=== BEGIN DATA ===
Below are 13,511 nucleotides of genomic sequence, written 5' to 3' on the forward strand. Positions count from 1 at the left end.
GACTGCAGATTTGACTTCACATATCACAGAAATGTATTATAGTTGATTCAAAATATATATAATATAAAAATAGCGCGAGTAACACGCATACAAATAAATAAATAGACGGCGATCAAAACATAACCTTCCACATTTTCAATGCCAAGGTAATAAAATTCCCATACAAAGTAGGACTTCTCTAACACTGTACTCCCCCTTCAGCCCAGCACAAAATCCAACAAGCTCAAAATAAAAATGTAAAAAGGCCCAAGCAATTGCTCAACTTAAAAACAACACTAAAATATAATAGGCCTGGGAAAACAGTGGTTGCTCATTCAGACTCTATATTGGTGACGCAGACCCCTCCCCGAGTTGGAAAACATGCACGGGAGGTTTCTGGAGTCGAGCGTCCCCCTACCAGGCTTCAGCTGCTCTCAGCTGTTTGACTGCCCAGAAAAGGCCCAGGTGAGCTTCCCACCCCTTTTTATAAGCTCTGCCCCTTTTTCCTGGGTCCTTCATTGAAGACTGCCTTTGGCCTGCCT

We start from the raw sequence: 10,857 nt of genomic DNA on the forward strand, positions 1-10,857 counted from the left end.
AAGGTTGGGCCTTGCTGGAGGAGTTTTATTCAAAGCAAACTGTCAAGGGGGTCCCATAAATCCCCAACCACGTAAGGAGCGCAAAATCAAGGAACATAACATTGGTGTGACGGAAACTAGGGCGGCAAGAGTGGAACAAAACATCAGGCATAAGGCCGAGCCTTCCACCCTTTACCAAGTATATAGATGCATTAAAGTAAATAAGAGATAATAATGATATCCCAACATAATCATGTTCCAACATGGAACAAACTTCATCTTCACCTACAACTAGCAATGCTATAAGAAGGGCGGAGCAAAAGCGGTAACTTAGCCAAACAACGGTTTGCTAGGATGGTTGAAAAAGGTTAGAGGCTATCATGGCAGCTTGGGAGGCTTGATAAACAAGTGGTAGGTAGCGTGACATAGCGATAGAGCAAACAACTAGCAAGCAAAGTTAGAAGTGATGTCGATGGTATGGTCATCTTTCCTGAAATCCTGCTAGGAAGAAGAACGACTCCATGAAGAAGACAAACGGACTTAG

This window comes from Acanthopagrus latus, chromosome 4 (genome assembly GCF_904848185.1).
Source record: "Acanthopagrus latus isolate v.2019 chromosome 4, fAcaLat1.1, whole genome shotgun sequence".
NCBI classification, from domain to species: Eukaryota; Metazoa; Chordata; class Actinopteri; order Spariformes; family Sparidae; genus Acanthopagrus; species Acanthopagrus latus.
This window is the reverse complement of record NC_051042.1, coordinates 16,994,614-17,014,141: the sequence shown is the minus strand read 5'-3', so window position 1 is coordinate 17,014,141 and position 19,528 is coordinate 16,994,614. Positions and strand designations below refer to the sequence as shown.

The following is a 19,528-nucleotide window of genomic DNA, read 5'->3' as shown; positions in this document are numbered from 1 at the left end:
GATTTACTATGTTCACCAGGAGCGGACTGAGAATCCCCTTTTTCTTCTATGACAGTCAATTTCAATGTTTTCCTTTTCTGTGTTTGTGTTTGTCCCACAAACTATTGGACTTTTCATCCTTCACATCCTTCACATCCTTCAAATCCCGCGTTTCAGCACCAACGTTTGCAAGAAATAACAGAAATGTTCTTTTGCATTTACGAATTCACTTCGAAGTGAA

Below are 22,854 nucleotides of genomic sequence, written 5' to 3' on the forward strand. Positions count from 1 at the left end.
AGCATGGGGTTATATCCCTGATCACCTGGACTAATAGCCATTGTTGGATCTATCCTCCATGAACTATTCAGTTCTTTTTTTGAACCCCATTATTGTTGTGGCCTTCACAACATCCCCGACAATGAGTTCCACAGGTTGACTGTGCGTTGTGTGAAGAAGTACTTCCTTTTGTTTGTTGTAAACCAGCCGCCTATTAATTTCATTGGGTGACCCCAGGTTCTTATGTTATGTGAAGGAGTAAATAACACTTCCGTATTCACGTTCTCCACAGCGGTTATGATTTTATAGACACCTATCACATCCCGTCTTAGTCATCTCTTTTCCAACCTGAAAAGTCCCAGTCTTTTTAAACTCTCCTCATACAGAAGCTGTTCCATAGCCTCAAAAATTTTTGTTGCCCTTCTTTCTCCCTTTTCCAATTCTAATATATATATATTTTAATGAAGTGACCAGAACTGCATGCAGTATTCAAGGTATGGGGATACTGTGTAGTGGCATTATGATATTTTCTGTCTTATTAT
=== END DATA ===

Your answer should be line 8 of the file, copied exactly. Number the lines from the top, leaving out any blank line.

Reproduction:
This window is the reverse complement of record NC_051042.1, coordinates 16,994,614-17,014,141: the sequence shown is the minus strand read 5'-3', so window position 1 is coordinate 17,014,141 and position 19,528 is coordinate 16,994,614. Positions and strand designations below refer to the sequence as shown.